A new update of the recent unrest in Burundi, covering events from 26 April to 10 October 2015 has been released by ACLED. This update can be found here. These real-time data draw primarily on crowd-sourced information available from 2015Burundi as well as from ACLED’s weekly real-time conflict data release.


The last two weeks of September 2015 recorded 21 fatalities in each week, causing the greatest spike in deaths in Burundi since mid-July. This spike is due to increased battles between police and unidentified armed groups, with two battles in the week of September 21st and seven battles in the week of September 28th. The most recent battles occurred on October 3rd in areas north of Bujumbura. Fighting between police and unidentified groups in Mutakura, Cibitoke, Ngagara, and Kamenge resulted in at least 13 fatalities. Following the battles, bodies of opposition members and activists were found in various neighborhoods near Bujumbura.


On September 24th, for the first time since July, Burundi experienced remote violence when unidentified groups launched pyrotechnic mortar bombs on homes in Kiriri and Kavumu. No injuries were reported, but the home of a Jesuit priest was damaged. The number of incidents of violence against civilians has remained steady, with an average of six such conflict events in each of the past three weeks. On September 29th, the president of the Movement for Solidarity and Development (MSD) in Muramvya commune, Jean Baptiste Nsengiyumva, was assassinated in front of his home on Mubira Hill. The week of October 5th saw six events of violence against civilians, resulting in seven fatalities. There are reports that coup leader Cyrille Ndayirukiye was severely beaten by police in Gitega prison on October 5th. Police and Imbonerakure have also made several arrests in Makamba, Gitega, and Kabarore, accusing Rwandan civilians of spying, and suspecting Burundian civilians of attempting to join rebel groups in Tanzania.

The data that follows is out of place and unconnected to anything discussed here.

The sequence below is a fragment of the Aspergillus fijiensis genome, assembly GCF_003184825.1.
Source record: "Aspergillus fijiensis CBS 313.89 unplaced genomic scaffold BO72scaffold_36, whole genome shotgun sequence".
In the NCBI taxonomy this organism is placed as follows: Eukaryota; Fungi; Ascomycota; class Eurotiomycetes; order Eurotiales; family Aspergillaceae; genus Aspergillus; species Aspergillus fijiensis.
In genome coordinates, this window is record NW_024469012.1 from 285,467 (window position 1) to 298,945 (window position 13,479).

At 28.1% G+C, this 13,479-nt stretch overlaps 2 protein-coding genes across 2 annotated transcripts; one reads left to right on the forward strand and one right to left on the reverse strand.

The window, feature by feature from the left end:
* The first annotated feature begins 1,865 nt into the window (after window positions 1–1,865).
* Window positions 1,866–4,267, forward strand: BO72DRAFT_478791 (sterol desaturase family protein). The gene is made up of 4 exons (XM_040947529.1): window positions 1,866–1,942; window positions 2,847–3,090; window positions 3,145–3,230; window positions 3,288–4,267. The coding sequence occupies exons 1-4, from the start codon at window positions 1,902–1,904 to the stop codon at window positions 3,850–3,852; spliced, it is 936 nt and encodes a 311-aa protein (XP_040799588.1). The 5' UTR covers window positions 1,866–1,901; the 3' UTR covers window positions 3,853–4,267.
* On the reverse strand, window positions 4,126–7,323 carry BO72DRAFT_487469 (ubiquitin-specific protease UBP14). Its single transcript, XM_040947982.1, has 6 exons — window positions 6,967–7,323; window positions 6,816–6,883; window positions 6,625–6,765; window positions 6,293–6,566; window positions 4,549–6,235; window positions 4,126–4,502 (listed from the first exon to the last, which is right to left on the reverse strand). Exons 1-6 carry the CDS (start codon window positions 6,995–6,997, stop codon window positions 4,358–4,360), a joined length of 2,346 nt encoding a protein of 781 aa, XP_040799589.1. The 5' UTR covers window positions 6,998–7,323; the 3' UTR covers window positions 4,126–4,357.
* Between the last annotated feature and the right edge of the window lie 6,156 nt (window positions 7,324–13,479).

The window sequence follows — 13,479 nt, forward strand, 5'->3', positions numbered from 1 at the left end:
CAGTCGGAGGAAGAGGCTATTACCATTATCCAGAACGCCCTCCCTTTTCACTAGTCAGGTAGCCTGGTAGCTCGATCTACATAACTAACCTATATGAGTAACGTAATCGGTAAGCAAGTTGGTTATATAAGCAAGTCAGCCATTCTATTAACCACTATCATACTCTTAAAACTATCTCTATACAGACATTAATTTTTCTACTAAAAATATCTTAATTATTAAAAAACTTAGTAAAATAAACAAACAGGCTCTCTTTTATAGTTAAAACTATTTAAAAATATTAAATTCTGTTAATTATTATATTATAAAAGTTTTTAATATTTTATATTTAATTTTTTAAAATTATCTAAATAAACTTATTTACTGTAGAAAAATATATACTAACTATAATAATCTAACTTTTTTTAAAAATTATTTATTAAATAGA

For more on Burundi local data coverage and analysis, see ACLED’s prior posts on this topic.




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Update — Burundi Local Data on Recent Unrest (26 Apr – 10 Oct 2015)
The Armed Conflict Location & Event Data Project (ACLED) is a disaggregated conflict analysis and crisis mapping project. ACLED is the highest quality, most widely used, realtime data and analysis source on political violence and protest in the developing world. Practitioners, researchers and governments depend on ACLED for the latest reliable information on current conflict and disorder patterns.
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